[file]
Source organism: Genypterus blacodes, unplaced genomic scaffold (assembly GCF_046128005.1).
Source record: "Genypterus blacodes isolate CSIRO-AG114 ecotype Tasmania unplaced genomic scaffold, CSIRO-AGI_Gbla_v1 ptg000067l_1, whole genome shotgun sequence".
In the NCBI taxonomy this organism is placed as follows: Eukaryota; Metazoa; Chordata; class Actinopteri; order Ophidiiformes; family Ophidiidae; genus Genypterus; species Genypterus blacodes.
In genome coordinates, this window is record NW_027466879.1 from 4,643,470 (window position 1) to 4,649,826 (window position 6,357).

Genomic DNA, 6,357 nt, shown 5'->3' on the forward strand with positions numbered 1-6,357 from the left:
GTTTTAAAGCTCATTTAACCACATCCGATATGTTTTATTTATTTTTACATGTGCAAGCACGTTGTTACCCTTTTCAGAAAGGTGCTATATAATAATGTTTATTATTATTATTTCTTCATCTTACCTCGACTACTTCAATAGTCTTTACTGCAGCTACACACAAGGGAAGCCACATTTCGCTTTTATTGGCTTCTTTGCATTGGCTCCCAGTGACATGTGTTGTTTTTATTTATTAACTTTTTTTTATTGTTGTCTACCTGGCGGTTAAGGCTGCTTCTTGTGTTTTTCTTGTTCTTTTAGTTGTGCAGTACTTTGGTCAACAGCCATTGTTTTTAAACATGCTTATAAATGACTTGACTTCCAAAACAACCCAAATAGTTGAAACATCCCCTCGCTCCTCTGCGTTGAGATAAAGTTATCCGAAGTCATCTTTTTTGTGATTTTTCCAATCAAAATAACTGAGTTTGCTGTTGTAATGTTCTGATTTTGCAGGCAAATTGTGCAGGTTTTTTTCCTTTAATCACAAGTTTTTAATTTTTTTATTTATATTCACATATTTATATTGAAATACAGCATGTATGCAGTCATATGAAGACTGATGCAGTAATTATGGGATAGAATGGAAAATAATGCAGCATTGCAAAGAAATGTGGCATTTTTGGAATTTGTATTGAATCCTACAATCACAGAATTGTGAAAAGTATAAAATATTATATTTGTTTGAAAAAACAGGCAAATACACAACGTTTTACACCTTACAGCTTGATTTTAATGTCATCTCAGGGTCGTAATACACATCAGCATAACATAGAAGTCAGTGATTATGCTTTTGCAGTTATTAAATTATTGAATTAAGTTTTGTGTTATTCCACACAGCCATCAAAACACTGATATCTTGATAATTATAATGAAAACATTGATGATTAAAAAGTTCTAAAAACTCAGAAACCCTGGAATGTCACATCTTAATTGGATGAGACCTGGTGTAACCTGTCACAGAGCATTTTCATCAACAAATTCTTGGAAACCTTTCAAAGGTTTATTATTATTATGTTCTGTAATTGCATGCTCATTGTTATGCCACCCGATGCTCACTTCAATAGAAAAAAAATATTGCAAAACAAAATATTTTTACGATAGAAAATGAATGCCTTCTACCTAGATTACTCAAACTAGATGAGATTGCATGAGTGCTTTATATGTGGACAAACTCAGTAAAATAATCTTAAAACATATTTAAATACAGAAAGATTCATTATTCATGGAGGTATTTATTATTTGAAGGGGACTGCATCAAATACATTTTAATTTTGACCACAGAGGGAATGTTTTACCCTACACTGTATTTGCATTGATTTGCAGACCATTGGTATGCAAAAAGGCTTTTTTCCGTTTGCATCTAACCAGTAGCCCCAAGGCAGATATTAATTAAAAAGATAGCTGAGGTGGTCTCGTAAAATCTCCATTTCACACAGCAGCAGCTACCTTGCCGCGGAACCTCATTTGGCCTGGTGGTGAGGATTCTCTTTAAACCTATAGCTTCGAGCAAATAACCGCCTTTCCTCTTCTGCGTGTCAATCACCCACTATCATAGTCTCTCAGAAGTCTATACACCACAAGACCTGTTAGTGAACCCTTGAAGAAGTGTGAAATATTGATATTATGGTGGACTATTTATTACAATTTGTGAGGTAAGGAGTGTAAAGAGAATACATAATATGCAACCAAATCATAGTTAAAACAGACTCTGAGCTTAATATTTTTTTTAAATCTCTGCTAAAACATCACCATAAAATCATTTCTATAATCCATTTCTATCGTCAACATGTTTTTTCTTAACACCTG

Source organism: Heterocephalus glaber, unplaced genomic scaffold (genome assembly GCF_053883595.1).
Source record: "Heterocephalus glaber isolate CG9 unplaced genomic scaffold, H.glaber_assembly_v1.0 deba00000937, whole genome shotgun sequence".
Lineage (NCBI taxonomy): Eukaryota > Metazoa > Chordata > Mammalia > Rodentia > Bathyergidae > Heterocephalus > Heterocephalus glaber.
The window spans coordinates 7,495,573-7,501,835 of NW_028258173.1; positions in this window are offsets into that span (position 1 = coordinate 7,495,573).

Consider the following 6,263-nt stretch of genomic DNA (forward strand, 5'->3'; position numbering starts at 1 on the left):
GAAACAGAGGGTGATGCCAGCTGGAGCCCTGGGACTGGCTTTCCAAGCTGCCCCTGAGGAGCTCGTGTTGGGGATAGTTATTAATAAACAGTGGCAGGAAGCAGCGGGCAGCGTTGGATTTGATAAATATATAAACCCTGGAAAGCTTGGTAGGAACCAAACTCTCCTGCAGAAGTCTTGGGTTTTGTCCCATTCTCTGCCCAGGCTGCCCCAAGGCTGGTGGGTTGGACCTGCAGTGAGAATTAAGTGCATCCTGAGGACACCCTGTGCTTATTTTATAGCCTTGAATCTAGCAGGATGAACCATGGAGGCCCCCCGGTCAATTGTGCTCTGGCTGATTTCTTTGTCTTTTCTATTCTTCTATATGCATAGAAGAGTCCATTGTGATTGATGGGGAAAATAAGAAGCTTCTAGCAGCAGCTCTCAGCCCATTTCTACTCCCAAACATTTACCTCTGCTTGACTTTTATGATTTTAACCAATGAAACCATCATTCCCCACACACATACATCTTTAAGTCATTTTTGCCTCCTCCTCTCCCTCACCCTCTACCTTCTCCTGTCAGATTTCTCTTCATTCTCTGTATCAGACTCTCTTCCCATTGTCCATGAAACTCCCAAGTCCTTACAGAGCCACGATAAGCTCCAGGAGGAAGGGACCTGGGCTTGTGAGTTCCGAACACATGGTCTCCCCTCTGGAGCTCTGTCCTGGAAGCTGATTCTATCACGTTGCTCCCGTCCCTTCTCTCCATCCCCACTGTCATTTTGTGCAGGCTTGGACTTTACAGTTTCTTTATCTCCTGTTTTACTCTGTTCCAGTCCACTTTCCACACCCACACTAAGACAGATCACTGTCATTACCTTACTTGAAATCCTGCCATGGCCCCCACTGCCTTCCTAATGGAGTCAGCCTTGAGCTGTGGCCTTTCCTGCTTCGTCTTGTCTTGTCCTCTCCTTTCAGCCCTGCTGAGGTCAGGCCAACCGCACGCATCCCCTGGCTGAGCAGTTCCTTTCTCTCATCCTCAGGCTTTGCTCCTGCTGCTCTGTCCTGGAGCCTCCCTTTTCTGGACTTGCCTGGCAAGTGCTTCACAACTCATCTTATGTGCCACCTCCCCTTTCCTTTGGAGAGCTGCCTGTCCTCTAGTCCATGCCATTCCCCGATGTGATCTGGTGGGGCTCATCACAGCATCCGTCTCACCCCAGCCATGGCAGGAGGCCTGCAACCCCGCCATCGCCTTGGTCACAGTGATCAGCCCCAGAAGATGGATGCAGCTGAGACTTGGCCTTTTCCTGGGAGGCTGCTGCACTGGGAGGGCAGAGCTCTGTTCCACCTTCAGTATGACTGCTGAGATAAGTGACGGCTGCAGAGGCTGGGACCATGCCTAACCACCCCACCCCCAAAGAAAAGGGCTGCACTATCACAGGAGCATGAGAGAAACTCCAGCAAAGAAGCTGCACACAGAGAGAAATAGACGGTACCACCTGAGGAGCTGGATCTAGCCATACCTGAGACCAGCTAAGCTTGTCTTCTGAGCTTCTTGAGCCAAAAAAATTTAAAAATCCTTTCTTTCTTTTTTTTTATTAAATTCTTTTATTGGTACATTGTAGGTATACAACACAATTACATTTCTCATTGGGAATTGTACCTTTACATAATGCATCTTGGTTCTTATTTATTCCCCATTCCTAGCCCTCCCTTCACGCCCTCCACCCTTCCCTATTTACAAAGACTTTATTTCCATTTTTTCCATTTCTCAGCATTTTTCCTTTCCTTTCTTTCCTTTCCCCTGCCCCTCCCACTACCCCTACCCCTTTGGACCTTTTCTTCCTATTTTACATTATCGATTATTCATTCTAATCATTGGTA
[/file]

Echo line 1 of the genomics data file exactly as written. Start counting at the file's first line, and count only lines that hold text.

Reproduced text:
Source organism: Genypterus blacodes, unplaced genomic scaffold (assembly GCF_046128005.1).